Perhaps paradoxically, given that A PROPER EDUCATION FOR GIRLS has two female protagonists, the character I found particularly absorbing to write about was a man – Dr Cattermole. The doctor is not present throughout the book, but his character, and his influence, casts a shadow over everything.
Dr Cattermole is repulsive, dangerous and alarming. He makes up his own statistics, rarely washes his hands and sees medicine as a cure of social, as well as physical ills. He has strong opinions on the uses of medicine for controlling outspoken or educated women.
In the 1850s, Dr Cattermole would not have been alone in holding these views. Many medical men argued that women’s brains were unsuited to education, and, indeed, some even went so far as to suggest surgery as a means of ‘curing’ any women who developed an interest in reading and discussion. All of Dr Cattermole’s ideas, and many of the words I put into his mouth, were taken directly from the medical text books of the period. The examples he uses are not fictitious, as such ‘cases’ and their ‘cures’ were freely documented in medical journals and books published in the mid nineteenth century.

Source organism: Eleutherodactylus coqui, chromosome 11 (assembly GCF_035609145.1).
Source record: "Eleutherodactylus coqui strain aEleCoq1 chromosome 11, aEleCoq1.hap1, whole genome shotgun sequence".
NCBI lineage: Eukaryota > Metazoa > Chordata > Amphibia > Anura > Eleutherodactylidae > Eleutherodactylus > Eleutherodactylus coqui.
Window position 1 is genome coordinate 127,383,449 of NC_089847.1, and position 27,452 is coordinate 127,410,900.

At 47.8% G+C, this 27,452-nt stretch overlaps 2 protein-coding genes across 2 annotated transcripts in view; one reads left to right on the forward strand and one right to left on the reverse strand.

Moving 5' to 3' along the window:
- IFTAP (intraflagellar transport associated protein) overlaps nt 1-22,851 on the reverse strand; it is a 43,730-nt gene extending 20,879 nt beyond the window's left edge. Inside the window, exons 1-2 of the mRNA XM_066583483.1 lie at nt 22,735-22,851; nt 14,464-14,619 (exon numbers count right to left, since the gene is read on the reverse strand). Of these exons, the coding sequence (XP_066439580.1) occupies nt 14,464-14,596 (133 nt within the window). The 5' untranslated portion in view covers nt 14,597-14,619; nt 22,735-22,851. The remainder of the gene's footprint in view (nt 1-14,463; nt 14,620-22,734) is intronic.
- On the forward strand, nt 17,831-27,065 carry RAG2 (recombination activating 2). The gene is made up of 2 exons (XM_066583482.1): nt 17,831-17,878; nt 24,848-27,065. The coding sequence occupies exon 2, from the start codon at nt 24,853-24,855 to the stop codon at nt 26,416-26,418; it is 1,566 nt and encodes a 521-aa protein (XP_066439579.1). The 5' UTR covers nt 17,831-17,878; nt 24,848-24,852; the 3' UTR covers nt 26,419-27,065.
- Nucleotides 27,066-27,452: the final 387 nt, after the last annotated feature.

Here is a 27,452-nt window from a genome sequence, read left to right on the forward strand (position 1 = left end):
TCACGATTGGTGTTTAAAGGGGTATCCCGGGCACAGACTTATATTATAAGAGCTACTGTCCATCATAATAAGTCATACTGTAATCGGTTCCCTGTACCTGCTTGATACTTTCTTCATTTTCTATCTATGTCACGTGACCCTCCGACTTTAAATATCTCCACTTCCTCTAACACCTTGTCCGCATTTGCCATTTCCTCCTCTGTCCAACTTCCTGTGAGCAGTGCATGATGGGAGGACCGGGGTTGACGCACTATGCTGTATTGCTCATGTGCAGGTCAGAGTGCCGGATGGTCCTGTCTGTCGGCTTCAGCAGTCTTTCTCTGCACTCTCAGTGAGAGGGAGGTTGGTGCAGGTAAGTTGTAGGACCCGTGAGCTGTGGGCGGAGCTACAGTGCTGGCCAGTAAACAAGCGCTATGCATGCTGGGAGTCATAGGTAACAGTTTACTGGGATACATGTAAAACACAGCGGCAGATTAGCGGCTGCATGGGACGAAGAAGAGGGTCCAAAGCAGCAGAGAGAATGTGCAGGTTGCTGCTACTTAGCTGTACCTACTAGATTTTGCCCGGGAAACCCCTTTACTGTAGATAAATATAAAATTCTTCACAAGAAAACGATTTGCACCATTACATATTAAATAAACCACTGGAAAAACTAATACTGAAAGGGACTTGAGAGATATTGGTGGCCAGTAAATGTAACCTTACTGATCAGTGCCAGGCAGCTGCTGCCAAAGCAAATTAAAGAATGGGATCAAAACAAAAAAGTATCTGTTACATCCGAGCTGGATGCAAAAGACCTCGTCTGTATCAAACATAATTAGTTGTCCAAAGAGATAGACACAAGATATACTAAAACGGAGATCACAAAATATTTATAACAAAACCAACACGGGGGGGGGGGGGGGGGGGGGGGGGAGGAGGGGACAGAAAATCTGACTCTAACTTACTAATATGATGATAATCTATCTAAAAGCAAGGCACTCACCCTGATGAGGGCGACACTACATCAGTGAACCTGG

Throughout this novel I plundered historical sources – journals, newspapers, biographies, published letters, text books – using facts to illustrate my fiction, and fiction to illuminate the facts. Dr Cattermole’s worldview is only one example. Much of what occurs in the book is horrific, heroic, alarming, bizarre, dangerous or just weird – and yet, despite this being a novel, how much of it is actually fiction?
ELAINE DIROLLO was born in Ormskirk, Lancashire, and now lives in Edinburgh, where she is a lecturer at Napier University. She holds a Ph.D. in the social history of medicine from Edinburgh University. A Proper Education for Girls is her first novel.